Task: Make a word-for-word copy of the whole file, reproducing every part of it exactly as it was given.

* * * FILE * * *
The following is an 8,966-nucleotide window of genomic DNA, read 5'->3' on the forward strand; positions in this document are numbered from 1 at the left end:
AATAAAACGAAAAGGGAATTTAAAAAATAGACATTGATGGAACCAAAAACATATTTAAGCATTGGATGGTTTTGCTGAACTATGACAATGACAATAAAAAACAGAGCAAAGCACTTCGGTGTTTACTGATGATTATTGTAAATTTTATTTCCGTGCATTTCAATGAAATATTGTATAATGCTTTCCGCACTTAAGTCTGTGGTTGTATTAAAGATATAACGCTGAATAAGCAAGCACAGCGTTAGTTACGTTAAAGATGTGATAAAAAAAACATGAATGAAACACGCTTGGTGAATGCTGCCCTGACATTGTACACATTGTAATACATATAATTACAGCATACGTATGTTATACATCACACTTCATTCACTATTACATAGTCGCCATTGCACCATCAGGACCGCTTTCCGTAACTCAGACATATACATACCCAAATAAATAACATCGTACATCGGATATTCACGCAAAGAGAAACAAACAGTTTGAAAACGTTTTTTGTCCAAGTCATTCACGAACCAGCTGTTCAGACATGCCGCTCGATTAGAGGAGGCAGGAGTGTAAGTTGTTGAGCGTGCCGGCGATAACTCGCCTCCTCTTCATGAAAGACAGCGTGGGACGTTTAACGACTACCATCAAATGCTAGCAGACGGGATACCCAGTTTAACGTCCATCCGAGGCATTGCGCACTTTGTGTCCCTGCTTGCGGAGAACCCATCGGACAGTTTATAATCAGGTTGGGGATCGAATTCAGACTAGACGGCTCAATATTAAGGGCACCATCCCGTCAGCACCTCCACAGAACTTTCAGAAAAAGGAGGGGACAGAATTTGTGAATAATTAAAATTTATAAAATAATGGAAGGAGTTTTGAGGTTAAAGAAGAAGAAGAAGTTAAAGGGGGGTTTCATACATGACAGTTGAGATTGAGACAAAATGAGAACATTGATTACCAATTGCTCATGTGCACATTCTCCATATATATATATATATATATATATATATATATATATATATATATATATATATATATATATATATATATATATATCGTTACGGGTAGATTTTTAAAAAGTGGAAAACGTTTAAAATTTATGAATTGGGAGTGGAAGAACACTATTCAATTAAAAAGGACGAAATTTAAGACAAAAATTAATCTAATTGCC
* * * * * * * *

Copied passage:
The following is an 8,966-nucleotide window of genomic DNA, read 5'->3' on the forward strand; positions in this document are numbered from 1 at the left end:
AATAAAACGAAAAGGGAATTTAAAAAATAGACATTGATGGAACCAAAAACATATTTAAGCATTGGATGGTTTTGCTGAACTATGACAATGACAATAAAAAACAGAGCAAAGCACTTCGGTGTTTACTGATGATTATTGTAAATTTTATTTCCGTGCATTTCAATGAAATATTGTATAATGCTTTCCGCACTTAAGTCTGTGGTTGTATTAAAGATATAACGCTGAATAAGCAAGCACAGCGTTAGTTACGTTAAAGATGTGATAAAAAAAACATGAATGAAACACGCTTGGTGAATGCTGCCCTGACATTGTACACATTGTAATACATATAATTACAGCATACGTATGTTATACATCACACTTCATTCACTATTACATAGTCGCCATTGCACCATCAGGACCGCTTTCCGTAACTCAGACATATACATACCCAAATAAATAACATCGTACATCGGATATTCACGCAAAGAGAAACAAACAGTTTGAAAACGTTTTTTGTCCAAGTCATTCACGAACCAGCTGTTCAGACATGCCGCTCGATTAGAGGAGGCAGGAGTGTAAGTTGTTGAGCGTGCCGGCGATAACTCGCCTCCTCTTCATGAAAGACAGCGTGGGACGTTTAACGACTACCATCAAATGCTAGCAGACGGGATACCCAGTTTAACGTCCATCCGAGGCATTGCGCACTTTGTGTCCCTGCTTGCGGAGAACCCATCGGACAGTTTATAATCAGGTTGGGGATCGAATTCAGACTAGACGGCTCAATATTAAGGGCACCATCCCGTCAGCACCTCCACAGAACTTTCAGAAAAAGGAGGGGACAGAATTTGTGAATAATTAAAATTTATAAAATAATGGAAGGAGTTTTGAGGTTAAAGAAGAAGAAGAAGTTAAAGGGGGGTTTCATACATGACAGTTGAGATTGAGACAAAATGAGAACATTGATTACCAATTGCTCATGTGCACATTCTCCATATATATATATATATATATATATATATATATATATATATATATATATATATATATATATATATATATATATATCGTTACGGGTAGATTTTTAAAAAGTGGAAAACGTTTAAAATTTATGAATTGGGAGTGGAAGAACACTATTCAATTAAAAAGGACGAAATTTAAGACAAAAATTAATCTAATTGCC